Bronx, NY – May 13, 2022 – Three male and three female Bronx Zoo-born American bison (commonly called buffalo) have been transferred to the Osage Nation in Pawhuska, Oklahoma. This week, those bison joined the nearly 200 bison that make up the resident Osage herd on their 43,000-acre ranch and will bolster the genetic diversity in the Osage herd.

This move is a significant step in a new partnership between the Bronx Zoo and the Osage Nation. It is the culmination of years of work on an important conservation program that had its beginnings more than a century ago when the American bison faced extinction and the U.S. bison population numbered fewer than 1,000 animals.

Bronx Zoo officials were on site with Osage Nation leadership at the successful culmination of the project when the Bronx Zoo bison were introduced to the resident herd on the Osage Reservation.

“The transfer of Bronx Zoo bison to the Osage Nation is a win-win,” said Dr. Patrick Thomas, the Bronx Zoo’s Associate Director and General Curator, who initiated and oversaw the zoo’s role in the project. “The Osage again have a species of cultural importance grazing on their ancestral land; the zoo’s bison get to play an integral role in a significant conservation program; and the tallgrass prairie ecosystem benefits by having bison on it, thereby shaping the composition of the vegetation and animal communities.”

Said Chief Geoffrey Standing Bear of the Osage Nation: “The return of the bison holds great significance to Osage people. Bison are not only a mark of our past; they are a symbol of our future. With the great success of our surface reservation growth through land purchases, we now have a home for bison to continue their resurgence. On behalf of the Osage Nation, I would like to express gratitude to the Bronx Zoo for its conservation efforts and programs that contribute to the growth and diversification of our herd.”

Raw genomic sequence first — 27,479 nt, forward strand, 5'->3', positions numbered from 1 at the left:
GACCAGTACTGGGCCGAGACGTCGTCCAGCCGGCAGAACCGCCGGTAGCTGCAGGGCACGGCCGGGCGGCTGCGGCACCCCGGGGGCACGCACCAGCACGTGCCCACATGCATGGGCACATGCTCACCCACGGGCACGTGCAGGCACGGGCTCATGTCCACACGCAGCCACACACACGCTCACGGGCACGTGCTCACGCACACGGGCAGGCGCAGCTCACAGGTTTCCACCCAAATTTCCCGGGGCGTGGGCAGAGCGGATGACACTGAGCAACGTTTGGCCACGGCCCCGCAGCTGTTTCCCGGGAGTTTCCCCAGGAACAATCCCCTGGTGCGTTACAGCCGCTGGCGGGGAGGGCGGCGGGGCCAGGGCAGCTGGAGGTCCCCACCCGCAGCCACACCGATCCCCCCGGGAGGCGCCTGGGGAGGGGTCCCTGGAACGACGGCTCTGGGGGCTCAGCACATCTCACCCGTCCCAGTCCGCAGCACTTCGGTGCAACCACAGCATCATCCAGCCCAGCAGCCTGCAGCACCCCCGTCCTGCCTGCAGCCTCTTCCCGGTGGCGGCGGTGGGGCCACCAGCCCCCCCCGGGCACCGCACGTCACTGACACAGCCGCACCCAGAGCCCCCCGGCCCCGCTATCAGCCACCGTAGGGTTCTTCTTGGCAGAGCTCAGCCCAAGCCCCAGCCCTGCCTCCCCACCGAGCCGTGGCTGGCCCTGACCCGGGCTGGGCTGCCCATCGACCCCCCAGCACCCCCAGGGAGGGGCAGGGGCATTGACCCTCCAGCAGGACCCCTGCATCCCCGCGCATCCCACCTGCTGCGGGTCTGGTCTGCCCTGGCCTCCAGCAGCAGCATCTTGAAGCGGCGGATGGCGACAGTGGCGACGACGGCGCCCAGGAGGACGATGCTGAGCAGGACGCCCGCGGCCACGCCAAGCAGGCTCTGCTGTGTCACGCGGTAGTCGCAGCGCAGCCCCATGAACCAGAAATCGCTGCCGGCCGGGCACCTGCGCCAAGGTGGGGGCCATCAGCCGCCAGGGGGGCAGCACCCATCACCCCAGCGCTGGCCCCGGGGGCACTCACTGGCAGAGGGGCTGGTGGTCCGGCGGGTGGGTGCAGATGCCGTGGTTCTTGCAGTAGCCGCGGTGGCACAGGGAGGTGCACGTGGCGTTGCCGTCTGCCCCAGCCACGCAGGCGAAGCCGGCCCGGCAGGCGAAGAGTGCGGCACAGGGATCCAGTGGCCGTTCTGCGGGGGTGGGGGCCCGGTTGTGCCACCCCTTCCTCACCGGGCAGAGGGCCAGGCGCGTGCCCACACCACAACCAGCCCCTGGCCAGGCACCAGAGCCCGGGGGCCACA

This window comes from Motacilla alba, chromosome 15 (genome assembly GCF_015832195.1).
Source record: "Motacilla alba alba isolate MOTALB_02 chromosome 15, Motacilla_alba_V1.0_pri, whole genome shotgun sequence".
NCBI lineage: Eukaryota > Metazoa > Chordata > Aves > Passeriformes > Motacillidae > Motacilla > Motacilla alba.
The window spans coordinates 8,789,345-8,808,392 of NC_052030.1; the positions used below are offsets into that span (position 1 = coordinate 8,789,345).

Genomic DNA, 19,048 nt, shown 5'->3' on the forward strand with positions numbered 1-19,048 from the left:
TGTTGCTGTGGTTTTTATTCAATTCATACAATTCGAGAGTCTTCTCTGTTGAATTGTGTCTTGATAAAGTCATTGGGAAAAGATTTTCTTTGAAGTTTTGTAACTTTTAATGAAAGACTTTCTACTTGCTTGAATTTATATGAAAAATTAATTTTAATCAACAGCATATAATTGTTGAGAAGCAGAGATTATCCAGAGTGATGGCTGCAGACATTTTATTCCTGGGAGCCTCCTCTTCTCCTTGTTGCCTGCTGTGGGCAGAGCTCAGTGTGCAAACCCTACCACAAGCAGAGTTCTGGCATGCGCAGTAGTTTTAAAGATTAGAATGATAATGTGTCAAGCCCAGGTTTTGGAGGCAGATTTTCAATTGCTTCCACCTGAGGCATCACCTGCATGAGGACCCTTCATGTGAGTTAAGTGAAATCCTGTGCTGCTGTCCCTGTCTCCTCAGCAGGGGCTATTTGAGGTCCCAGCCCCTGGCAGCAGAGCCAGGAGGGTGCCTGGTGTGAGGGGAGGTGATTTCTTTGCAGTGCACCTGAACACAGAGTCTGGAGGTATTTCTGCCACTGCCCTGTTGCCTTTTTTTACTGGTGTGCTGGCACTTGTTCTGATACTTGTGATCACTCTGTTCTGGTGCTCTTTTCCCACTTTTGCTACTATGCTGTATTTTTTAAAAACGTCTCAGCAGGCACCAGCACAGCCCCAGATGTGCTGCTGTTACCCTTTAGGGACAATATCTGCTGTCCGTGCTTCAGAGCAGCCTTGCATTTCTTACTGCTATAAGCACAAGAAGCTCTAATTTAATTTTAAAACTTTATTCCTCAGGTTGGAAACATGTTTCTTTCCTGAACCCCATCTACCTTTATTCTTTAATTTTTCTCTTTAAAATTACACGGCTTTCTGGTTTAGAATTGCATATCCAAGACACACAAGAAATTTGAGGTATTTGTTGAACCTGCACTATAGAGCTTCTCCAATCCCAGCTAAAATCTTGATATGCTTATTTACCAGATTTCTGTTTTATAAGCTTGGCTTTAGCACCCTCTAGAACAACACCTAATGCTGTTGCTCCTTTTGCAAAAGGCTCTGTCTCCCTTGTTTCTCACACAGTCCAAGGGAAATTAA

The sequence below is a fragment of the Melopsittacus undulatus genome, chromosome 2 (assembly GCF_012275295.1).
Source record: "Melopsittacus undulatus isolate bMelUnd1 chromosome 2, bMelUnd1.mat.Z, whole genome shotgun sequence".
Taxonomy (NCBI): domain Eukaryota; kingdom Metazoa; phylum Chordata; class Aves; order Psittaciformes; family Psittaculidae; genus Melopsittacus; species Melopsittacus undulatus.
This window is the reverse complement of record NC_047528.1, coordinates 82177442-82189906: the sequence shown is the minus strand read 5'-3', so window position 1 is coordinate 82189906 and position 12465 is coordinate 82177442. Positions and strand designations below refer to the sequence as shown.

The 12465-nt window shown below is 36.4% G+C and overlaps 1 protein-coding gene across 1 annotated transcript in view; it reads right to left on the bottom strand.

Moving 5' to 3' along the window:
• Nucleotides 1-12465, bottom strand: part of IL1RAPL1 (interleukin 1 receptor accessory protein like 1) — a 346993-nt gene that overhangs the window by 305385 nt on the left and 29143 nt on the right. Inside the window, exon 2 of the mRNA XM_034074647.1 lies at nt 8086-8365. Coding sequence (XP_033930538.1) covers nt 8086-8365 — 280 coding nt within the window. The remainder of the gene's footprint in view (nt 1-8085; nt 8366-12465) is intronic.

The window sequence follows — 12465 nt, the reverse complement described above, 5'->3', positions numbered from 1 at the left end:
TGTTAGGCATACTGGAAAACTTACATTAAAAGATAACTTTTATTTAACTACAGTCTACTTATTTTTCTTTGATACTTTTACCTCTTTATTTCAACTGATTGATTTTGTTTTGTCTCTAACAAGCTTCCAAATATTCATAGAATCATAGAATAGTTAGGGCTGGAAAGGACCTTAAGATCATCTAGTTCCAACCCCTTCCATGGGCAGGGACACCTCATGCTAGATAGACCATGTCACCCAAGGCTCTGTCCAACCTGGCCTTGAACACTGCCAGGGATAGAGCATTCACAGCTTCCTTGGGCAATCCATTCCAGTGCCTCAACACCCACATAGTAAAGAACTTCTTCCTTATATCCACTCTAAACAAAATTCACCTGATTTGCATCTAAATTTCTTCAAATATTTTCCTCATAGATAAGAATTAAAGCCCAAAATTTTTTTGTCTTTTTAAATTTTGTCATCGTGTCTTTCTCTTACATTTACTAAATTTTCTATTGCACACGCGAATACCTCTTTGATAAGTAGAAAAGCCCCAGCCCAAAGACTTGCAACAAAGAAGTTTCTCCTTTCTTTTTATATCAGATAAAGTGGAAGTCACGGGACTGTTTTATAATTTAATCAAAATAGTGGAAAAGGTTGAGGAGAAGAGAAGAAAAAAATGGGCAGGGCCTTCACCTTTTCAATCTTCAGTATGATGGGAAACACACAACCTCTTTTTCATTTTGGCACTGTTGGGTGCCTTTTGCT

Importance of Bison to the Osage Nation

The people of the Osage Nation have an historical and cultural relationship with bison, and bison remain an important element in Osage life. Historically, Osages had two buffalo hunts – summer and fall – which were deeply rooted in the Osage way of life. Because so much of their food, clothing and tools centered around bison, elaborate preparations would be made for the hunts. While bison hunts no longer occur, a growing and healthy bison herd on the Osage reservation is a symbolic representation of a thriving Osage Nation.

Bronx Zoo Breeding

For more than a decade, the Bronx Zoo has been working to establish a bison herd of conservation value with the goal of re-establishing bison herds to areas they once occupied in the American west.

The Bronx Zoo’s current bison program began in 2012 as a collaborative embryo transfer (ET) project with Colorado State University (CSU). Pure bison embryos were collected from female bison at CSU and implanted in the zoo’s surrogate bison cows. Although this program saw limited success because ET techniques in bison are not yet well developed, the first plains bison produced by embryo transfer occurred at the Bronx Zoo as a result of this initiative.